More from the NYT report about heart disease and updated guidelines for cholesterol:
No one has ever asked in a rigorous study if a person’s risk is lower with an LDL of 70 than 90 or 100, for example.
Doctors say: I don't care about science, I care about being able to control my patients:
Dr. Rader and other experts also worry that without the goad of target numbers, patients and their doctors will lose motivation to control cholesterol levels.
Perhaps more dangerous, statins provide false reassurances that may discourage patients from taking the steps that actually reduce cardiovascular disease. According to the World Health Organization, 80 percent of cardiovascular disease is caused by smoking, lack of exercise, an unhealthy diet, and other lifestyle factors. Statins give the illusion of protection to many people, who would be much better served, for example, by simply walking an extra 10 minutes per day.
First, notice that all the good potential arguments fail utterly:
- The argument is not that statins don't save lives, the letter authors agree they do.
- The argument is not really that statins are harmful, because while the letter writers mention side effects, they don't even try to claim such effects outweigh the benefits (and on the rare occasion that the side effects outweigh the benefits, patients go off the drug, duh).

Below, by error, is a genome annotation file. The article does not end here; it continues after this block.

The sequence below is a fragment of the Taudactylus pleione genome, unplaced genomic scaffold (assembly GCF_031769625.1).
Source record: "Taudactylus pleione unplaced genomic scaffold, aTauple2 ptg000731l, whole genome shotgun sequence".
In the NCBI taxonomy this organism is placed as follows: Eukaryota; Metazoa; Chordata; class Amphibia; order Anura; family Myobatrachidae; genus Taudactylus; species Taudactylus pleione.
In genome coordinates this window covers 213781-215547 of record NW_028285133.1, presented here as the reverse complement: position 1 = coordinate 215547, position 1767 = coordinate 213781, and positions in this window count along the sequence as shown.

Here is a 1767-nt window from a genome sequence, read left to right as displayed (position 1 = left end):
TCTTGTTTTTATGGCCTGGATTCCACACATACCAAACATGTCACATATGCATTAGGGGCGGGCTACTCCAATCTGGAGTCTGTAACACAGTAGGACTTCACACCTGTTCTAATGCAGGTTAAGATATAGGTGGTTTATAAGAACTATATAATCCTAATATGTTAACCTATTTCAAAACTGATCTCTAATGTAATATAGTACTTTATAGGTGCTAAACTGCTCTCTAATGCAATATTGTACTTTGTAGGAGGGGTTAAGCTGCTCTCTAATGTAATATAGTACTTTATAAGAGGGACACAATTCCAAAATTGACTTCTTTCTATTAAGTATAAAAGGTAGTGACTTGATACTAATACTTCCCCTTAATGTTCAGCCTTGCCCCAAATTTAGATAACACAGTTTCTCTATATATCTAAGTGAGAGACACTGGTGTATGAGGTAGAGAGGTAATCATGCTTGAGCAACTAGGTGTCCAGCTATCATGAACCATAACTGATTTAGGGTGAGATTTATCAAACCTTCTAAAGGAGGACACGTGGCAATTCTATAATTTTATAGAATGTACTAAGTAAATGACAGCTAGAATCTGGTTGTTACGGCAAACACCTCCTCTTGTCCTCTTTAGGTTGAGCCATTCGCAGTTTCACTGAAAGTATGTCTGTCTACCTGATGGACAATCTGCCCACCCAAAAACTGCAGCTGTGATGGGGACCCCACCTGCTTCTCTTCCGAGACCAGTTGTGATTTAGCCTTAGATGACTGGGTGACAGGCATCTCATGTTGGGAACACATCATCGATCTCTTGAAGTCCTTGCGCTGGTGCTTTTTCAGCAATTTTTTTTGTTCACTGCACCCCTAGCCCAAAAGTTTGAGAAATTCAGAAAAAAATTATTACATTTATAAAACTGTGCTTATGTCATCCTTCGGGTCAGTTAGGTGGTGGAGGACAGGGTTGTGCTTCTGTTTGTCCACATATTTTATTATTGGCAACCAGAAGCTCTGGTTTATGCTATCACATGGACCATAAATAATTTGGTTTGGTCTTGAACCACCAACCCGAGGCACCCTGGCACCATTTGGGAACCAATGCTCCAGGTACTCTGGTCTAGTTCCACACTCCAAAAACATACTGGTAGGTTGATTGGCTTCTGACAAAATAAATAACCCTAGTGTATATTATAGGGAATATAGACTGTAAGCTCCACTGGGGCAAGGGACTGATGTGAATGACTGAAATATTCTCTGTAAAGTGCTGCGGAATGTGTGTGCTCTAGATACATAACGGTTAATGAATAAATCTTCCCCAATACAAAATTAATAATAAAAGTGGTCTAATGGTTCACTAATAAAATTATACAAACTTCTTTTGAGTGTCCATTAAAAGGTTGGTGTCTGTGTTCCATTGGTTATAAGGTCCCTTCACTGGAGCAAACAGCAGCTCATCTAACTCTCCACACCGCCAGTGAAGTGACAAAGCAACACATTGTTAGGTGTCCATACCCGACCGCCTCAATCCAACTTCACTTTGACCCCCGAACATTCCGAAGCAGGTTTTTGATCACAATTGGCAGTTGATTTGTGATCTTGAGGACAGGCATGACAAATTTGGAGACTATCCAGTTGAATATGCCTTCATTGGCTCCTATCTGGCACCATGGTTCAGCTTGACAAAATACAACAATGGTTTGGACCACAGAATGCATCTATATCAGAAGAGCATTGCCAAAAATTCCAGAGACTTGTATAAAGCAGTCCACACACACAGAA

- There's the suggestion that this is all about drug company profits, but that's just a lie. The most popular statins are no longer under patent protection. Cheap generic Lipitor is now available!
All that remains is hand waving and the sideways claim that statins cause smoking, sedentary lifestyles, and bad diets. The evidence? None. The mechanism? The magic powers invoked by "false reassurances", of course!!!
So why are these doctors taking time out of their day to worry that immoral smokers might receive life saving drugs, whining that it's all a scam to sell drugs? Because they are selling something else, a book:
John D. Abramson, a lecturer at Harvard Medical School and the author of “Overdosed America: The Broken Promise of American Medicine,” serves as an expert in litigation involving the pharmaceutical industry. Rita F. Redberg is a cardiologist at the University of California, San Francisco Medical Center and the editor of JAMA Internal Medicine.
Is there a worse credential in the world than "lecturer at Harvard"? Those who can, do; those who can't, teach; those who can't teach, get paid $2k a semester to cover a section of Intro To Anatomy and then brag on LinkedIn about teaching at Harvard!
Meanwhile, go back to the article about generic Lipitor. The problem isn't that the drugs are too expensive. The problem is that doctors refuse to prescribe the generic because they let reps from Merck fill them up with steak and bullshit. Why aren't we doing something about that?
Should we devote money and time on efforts to force addicts to stop smoking and start daily exercise? Or should we try persuade doctors to pay just a tiny bit of attention to science? The first is more or less impossible, the second is something that medical schools tell us is already true. Making it true in reality seems like a job for the AMA. Think that's what they're up to?